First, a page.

The Oscars – The Hope

I have a friend who is vehemently opposed to the Oscars. She thinks it’s a waste of resources spending so much on a competition. In doing so she ignores the very real fact that the Oscars and Hollywood generate enormous revenue for America and for the global economy – far, far more than is spent.

She’s lived in Los Angeles all her life and as will happen too often in an industry town, she has grown up hearing actors complain about their fear of losing. She forgets that the entire profession demands they learn how to handle rejection. Failure to do so means…guaranteed failure.

What is truly unfortunate about her outlook is that she seems able to only see the dark side – the emotional carnage, if you will. The magic and shared global wonder – the hours we, the human race, feel at one – she let’s slip through her fingers. The Oscars, when done right, as they magnificently were last night, forge a global bond, and a world where we experience love and dreams manifest. The Oscars export America at its shiny and glowing best. But just as wonderfully, the Oscars bring the world to us, too. We literally glimpse the rest of the world through the Other’s eyes.

Moreover, the Oscars is in fact a celebration of creativity and misfits. The long majority of the evening is spent doling out awards to all the creative and technical brilliance of the people who toil behind the scenes – the wonks of Hollywood, if you will.

It’s a celebration of beauty and light. Particularly last night – the set design filled with Swarovski crystal was breathtaking. From the nearly unimaginable charisma, soul and precision of Justin Timberlake at the top of the show bringing the entire theater to their feet to dance together – to the haunting and comforting poignancy of Sara Bareilles singing Joni Mitchell during the memorial tribute – to the profound last moments of Sting’s performance – the Oscars made us feel our shared humanity and vulnerability.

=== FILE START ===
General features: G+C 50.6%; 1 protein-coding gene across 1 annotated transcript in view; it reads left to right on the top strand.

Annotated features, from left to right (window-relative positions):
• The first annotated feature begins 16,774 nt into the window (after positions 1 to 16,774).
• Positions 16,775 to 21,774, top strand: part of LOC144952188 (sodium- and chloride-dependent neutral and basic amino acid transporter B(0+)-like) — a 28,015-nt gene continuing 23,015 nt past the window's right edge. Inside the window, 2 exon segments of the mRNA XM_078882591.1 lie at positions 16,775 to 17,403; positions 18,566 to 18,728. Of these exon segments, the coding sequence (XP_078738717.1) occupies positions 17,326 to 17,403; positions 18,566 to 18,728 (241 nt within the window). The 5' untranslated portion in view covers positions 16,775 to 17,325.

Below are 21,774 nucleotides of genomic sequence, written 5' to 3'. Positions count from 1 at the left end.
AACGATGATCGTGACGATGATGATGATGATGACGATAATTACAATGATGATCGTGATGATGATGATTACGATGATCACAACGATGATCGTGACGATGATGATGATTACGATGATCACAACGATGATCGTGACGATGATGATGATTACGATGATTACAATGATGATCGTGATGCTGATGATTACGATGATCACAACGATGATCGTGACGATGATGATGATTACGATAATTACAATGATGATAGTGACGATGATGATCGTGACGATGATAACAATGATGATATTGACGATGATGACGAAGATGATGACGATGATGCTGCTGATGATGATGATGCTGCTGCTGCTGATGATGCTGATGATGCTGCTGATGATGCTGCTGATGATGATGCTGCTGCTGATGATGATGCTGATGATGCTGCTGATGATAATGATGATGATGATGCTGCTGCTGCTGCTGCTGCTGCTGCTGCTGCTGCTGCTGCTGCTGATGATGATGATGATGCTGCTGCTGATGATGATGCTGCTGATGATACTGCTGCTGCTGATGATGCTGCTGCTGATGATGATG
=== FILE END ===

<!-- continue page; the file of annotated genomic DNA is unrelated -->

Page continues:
And the movies themselves – so glorious. Honor was paid to the human experience – from wrenching loss to joyful and complex reunion to the enduring power of dreams to the agony and power of self discovery and acceptance to awful feelings of being targeted by misogyny, racism, homophobia, and so much more. The films covered the diverse human experience in peace – and war – and the many ways one can be a patriot of humanity.

And the speeches – how they inspire and lift us up, dare us to dream bigger.  They help us to breathe in and exhale. For me, the poetry and awkwardness and spectacle bring God’s mysticism into the world for all to see. We are revealed. And we are far greater and more perfectly delicate than we knew possible.

I produced awards shows and wrote speeches for a nice chunk of my career. The Oscars inspired me from childhood on – they validated my dreams that life could be so much more than the relentless snow and cold of a Buffalo childhood.

When I hear the dark world view of Bannon and Miller espoused by Trump, I resist. The vision the Oscars conjures is far more real, simply cloaked in imagination. The ugliness of the world is a fact – but much more important is our ability to overcome the worst evils. The Oscars are full of raucous and aching humor – and the belief that a spiritual humanity can triumph.

As Best Supporting Actress Viola Davis concluded last night, “I became an artist and thank God I did… because we are the only profession that celebrates what it means to live a life.”

In a country and world where anti-Semitism has been on the rise, where the most powerful men in the world rose to power promoting fear, jealousy and rage – I choose a different path. I choose to love Hollywood and the media and the self-sacrifice of journalists. I choose to live my life honoring James Foley’s words displayed on screen, “If I don’t have the moral courage to challenge authority. . . we don’t have journalism.” I choose to hope.

It’s as if the mistake at the pinnacle of last night was the collective unconscious wishing for a do-over. I watch the Oscars with my daughter every year. I teach her to dream – and to believe that the artistry and love inside her heart, the wisdom in her soul, will prevail. May God bless the Oscars – and all of us.

About the Author
Dana is a Jewish feminist, writer and poet. She is passionate about kindness, spirituality, the artist's voice, and speaking out for the vulnerable. She lives in New York.
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